Life history of a Scots pine tree

The Scots pine (Pinus sylvestris) is one of three conifers native to Britain – the others are juniper and yew.  When mature it can be an imposing forest tree – forming the canopy of the Caledonian forest and many a commercial plantation – but when growing solitary on a windy hillside can develop fantastic twisting, gnarly forms.  The tallest known specimen in Britain stands at more than 130ft and grows on the Cragside estate in Northumberland.  The trees have distinctive feathery pairs of needles, a clouded crown and orangey, deeply fissured bark.  The wood, with its pinky tinge and open grain, makes good-quality boards but has poor durability when exposed to the weather.

Scots pines are gregarious – that is, they like to be with their own kind – and for two good reasons: first, because they pollenate each other’s flowers; second, because they promote the subsoil growth of delicate strands of mycorrhizal fungi, which exchange sugars and minerals with their roots and connect communities of the trees below ground. Scots pines grow from a tiny seed, just a couple of millimetres long, contained in a very thin, translucent ‘wing’ – more delicate than the much larger, heavier ‘helicopter’ seeds of the maples.  The seeds are hidden inside the pale brown, knobbly cones that open out in spring warmth; the seeds either drop out and spread on the wind or are extracted by birds such as tree creepers, or native red squirrels, who chew the cones open and leave the remnants lying beneath the tree.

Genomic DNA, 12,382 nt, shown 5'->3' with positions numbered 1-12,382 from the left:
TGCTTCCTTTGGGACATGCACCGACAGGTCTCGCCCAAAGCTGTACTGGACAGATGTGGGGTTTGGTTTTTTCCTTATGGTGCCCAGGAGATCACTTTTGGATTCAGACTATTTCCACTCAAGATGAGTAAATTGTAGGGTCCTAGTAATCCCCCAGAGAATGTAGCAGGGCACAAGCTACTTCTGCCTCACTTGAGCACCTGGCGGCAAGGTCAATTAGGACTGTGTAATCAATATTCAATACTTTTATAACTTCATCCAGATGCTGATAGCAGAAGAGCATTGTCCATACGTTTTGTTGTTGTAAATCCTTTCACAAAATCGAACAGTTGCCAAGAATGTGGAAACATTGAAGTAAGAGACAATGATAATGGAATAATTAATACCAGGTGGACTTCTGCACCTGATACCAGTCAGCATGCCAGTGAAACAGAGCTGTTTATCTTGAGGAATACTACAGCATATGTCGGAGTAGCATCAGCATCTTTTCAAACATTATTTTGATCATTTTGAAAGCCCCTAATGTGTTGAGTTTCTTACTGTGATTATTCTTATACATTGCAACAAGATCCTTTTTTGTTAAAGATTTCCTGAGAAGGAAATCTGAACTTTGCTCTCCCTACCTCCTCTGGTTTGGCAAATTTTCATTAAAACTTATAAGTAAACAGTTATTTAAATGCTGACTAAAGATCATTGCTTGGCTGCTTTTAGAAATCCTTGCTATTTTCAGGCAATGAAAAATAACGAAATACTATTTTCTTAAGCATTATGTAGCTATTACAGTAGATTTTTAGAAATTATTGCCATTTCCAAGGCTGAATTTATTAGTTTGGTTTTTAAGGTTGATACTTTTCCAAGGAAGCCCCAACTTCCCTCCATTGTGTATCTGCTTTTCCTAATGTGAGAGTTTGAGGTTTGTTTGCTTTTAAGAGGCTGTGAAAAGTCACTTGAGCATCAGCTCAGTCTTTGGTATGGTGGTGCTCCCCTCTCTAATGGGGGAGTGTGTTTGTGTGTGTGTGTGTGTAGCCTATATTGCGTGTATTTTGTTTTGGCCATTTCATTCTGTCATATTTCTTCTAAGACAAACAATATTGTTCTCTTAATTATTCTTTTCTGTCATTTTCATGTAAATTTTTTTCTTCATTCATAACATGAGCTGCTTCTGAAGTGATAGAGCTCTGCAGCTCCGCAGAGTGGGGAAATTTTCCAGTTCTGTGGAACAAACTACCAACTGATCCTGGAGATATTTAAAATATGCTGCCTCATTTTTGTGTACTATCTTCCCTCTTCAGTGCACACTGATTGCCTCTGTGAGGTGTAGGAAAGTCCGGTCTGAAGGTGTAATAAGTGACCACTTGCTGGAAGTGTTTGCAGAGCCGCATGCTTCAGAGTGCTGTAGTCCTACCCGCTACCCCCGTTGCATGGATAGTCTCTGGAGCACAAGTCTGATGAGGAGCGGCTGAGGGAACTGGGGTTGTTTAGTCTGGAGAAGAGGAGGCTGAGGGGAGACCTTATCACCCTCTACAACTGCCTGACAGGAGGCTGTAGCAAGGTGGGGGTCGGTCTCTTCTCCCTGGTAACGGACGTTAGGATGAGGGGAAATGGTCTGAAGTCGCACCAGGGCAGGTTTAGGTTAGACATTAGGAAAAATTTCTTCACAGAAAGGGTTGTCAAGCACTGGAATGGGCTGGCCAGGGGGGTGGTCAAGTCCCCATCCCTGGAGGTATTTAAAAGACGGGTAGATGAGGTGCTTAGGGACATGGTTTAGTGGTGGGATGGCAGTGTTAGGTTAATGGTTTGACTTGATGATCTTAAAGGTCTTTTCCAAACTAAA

The cones develop the previous spring; and it’s fascinating to watch the process of cone formation close-to – much easier in a young plantation than high up in the crown of a mature tree.  The male flowers come out first, growing on the lower branches out of modified shoot tips.  They look almost like pyramidal, upside -down green blackberries.  They start producing pollen in early spring, before the female flowers on the same tree have come out and increasing the chances that a tree won’t pollenate itself.  The females flowers also sprout from the tips of new shoots but are much smaller, dark red in colour and looking like tiny raspberries on stalks.  As they are pollenated the stem bends over, getting out of the way of developing shoots and hanging down.  By late spring they look like fully-developed cones, pale green in colour.  So on one tree you might see male and female flowers, new cones and last year’s open cones, all at the same time (in May, where I live in County Durham).

In Thistle Wood plantation I planted the first Scots pines about nine years ago.  The best of these is now about 15 ft tall and has been producing cones for a couple of years now.  This spring I collected about 20 cones, leaving some for the wind and birds.  I took them home in late April while they were still mostly unopened; let them open on a sunny windowsill, and then shook the seeds out – a few hundred of them.  I’ve kept a couple of hundred for sowing next year, but I propagated about 150 in a polythene bag with a little damp soil and sharp sand in it, hanging in my greenhouse.  They sprouted within a couple of weeks, and I’ve got 120 or so of them now successfully growing in small cells filled with compost.  They should be ready to plant out next year; but I still marvel at the idea of the tiny seeds and delicate seedlings, containing all the genetic information to grow into a towering, elegant tree of a 100 feet tall or more.  It’s an awesome tree with marvellous biology.

Scots pine seedling, first year
Scots pine seedling, first year

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